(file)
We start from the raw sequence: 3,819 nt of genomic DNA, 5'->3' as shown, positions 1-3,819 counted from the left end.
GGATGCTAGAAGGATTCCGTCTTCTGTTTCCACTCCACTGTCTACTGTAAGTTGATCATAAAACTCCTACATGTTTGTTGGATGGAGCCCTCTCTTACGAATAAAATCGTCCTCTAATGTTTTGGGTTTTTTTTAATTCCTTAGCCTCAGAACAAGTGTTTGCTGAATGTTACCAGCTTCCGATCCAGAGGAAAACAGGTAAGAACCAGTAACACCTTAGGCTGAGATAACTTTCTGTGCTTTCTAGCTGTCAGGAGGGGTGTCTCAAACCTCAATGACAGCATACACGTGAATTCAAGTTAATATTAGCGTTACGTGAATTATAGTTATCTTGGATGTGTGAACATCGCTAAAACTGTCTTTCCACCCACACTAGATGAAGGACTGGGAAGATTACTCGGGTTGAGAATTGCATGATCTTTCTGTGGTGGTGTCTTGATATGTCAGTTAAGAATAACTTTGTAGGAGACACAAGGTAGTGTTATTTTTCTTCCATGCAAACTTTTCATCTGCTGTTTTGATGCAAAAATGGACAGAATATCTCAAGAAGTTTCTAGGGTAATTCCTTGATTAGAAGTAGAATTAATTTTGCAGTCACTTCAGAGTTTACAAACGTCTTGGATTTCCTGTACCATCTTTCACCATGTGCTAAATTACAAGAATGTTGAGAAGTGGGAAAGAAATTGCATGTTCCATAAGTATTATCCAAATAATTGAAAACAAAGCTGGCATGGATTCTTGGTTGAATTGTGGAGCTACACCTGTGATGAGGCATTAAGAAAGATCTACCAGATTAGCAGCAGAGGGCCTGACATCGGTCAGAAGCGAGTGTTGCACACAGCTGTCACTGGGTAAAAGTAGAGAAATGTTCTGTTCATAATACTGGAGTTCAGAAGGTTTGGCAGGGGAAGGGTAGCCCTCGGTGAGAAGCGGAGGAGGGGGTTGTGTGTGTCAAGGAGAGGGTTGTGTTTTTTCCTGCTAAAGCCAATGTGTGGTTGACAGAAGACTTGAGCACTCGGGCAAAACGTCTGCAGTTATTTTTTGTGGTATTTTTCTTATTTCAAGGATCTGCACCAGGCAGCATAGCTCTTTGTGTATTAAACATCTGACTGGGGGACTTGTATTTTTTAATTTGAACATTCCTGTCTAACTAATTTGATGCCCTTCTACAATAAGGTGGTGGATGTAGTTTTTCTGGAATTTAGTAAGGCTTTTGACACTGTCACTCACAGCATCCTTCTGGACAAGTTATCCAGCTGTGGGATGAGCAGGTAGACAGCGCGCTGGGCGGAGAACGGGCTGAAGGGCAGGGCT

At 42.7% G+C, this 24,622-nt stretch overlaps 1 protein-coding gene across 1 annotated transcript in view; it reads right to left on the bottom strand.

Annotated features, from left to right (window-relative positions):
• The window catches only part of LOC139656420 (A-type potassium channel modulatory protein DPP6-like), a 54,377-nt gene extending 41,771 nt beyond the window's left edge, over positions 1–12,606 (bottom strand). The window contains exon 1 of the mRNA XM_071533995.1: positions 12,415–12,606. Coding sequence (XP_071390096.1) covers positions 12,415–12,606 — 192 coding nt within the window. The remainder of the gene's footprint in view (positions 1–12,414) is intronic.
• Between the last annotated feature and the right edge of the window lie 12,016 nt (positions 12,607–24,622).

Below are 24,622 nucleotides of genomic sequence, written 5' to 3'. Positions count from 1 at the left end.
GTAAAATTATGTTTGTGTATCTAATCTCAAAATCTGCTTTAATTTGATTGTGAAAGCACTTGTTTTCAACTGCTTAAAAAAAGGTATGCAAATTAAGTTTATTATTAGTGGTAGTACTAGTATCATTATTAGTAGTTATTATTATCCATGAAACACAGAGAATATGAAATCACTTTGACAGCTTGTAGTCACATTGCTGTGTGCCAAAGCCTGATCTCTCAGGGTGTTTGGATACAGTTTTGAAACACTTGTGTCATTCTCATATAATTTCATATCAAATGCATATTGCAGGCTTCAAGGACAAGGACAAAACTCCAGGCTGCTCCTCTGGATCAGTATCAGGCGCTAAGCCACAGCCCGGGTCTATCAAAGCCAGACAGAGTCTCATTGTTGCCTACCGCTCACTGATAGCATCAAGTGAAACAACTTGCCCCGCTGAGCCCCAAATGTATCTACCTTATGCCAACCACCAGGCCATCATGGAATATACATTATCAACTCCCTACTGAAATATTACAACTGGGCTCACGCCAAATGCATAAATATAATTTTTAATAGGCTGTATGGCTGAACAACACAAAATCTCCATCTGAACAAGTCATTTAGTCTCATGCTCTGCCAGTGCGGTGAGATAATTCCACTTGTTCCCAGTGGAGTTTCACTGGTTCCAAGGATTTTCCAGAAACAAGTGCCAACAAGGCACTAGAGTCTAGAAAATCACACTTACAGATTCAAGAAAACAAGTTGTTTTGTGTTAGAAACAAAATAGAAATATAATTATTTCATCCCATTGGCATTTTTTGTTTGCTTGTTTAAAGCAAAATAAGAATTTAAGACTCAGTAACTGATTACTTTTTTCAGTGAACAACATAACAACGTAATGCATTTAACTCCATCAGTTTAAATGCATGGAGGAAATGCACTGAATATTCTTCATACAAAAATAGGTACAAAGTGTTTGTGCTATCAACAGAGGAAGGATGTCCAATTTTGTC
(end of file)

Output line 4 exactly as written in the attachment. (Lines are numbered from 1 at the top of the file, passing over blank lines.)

Annotated features, from left to right (window-relative positions):